But the reservations many conservatives have about DeSantis’s relocation program is due to the fact that Florida isn’t quite a border state like Texas. Conservatives here would have an easier time defending DeSantis’s $5 million line-item request if the migrant workers he “deports” to liberal sanctuary cities were actually apprehended illegally here in Florida, rather than intercepted at the Texas border, loaded onto charter flights paid for with Florida’s money, and shipped off to New York, Chicago, Boston or San Francisco.
Family Funding Fumbles: One other item of note: The governor’s recommendations at the Department of Children and Families’ is almost a quarter-billion dollars below what the agency asked for. This comes at a time when data continues to show that the agency is struggling to manage the massive influx of challenges that have flooded it in the wake of the pandemic.
DeSantis neatly repurposed the DCF funding he carved out, and turned it into more funding for the Department of Corrections, which is in similar desperate need of upgraded facilities – not just for the comfort of the state’s prisoners who live and work in sweltering buildings that are decades past their useful lifespan – but also for the prison staffers who are forced to work alongside them. No wonder DOC has such hard time fielding enough corrections officers. It’s tough to find people willing to work in any prison, regardless of facility quality, but it’s particularly difficult when the working conditions are substandard, too.
Credit DeSantis for asking the legislature to pony up the cash to make this happen – our prison system is in dire need of some signficant upgrades, but freeing up the cash at the expense of the Department of Children and Families could prove problematic for the man who, on the most recent presidential debate stage, told America he takes child abuse very seriously in Florida. More on this topic is coming soon.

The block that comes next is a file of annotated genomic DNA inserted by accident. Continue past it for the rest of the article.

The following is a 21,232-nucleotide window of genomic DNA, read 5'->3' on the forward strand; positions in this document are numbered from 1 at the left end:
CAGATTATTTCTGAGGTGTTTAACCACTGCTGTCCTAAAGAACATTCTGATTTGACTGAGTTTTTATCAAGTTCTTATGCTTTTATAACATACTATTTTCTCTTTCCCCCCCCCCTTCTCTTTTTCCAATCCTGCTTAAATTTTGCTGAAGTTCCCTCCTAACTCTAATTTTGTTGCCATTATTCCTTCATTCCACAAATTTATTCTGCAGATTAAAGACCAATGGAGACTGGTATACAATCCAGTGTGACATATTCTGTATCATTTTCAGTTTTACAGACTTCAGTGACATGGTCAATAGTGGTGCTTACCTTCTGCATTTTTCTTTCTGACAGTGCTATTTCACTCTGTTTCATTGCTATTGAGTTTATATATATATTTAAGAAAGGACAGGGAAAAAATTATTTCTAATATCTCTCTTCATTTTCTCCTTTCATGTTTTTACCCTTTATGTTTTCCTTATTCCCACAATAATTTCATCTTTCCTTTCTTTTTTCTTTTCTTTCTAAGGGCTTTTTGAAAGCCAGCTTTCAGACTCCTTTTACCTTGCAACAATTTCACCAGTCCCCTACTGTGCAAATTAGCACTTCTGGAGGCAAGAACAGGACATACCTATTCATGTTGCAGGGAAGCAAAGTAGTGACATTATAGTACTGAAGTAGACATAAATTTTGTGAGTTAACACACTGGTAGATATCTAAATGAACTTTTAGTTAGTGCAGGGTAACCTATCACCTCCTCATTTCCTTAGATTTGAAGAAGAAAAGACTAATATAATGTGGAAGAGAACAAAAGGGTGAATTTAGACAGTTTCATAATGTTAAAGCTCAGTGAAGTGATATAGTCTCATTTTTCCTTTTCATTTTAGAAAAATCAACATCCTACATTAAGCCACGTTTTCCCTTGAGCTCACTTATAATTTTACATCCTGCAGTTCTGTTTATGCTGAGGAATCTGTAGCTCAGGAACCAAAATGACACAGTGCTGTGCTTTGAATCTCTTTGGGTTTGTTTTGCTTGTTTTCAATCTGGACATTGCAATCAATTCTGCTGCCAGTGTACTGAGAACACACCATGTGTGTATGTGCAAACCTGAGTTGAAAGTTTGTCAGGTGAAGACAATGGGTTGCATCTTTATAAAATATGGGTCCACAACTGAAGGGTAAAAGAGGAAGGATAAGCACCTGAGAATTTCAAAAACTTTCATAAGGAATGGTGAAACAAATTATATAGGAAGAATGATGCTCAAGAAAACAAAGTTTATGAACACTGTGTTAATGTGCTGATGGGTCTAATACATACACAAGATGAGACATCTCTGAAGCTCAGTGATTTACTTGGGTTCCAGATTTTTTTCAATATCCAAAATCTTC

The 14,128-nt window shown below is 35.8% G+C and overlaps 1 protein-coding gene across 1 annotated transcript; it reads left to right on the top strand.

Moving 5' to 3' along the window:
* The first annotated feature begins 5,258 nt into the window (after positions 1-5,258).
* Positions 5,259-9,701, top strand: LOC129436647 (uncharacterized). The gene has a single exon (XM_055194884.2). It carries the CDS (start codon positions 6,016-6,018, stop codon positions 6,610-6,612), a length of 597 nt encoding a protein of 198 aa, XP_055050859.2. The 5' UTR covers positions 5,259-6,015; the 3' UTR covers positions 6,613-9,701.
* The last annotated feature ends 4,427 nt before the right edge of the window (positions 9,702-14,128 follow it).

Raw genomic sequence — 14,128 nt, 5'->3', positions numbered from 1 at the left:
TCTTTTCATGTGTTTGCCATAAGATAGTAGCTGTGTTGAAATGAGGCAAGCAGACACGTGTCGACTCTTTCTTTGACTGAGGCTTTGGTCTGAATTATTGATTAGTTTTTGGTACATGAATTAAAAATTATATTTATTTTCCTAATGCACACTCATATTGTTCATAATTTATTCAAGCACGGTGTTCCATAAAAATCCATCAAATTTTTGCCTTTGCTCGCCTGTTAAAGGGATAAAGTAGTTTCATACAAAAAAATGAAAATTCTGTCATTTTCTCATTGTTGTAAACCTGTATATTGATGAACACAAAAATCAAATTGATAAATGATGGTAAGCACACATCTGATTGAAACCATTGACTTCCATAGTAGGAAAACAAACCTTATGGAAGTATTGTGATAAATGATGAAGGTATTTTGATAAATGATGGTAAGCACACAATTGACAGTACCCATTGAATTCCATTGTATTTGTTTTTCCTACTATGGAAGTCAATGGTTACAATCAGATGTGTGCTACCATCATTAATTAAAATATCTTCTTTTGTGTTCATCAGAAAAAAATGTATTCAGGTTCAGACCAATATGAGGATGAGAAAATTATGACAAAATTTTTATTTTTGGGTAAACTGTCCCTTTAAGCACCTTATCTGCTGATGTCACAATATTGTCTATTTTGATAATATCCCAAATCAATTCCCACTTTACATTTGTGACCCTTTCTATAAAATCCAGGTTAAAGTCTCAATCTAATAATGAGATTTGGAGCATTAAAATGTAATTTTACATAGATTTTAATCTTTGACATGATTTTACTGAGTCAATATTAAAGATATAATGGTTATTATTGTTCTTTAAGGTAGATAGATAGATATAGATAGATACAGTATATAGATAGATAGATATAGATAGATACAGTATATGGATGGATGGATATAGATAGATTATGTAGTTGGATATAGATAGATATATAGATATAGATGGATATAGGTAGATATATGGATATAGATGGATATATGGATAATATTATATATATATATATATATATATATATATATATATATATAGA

Slimming Down the State Workforce: While Corrections was on the receiving end of a massive influx of cash, they were also the one department with the largest number of staff cuts as proposed by DeSantis. In a nod to smaller government, DeSantis’s recommendations call for cutting over 1,000 government positions, but the Department of Corrections accounted for more than 40 percent of that total – more than 400 fewer positions than DOC says it needs. While streamlining government is a melody sweet to conservative ears, the looming question is whether or not his leaner government approach could trigger a reduction in the quality and efficiency of DOC’s services.
Bottom Line: Despite the risks and easy criticisms, it’s important to note that overall, DeSantis’s budget is, generally speaking, a shining example of fiscal responsibility. With $16.3 billion in total reserves and a concerted effort to reduce debt, the governor found a way to showcase a commitment to conservative financial principles, but still sprinkled it with dashes of populist gimmicks. Now, the ball moves to the legislature’s court. It will be they who ultimately fill each agency’s individual coffers – while remembering that it is DeSantis who holds the line-item veto pen and can kill of their special projects if they don’t bow to his will.
The budget will be set in late February, near the conclusion of the 2024 Legislative Session, which begins January 7th.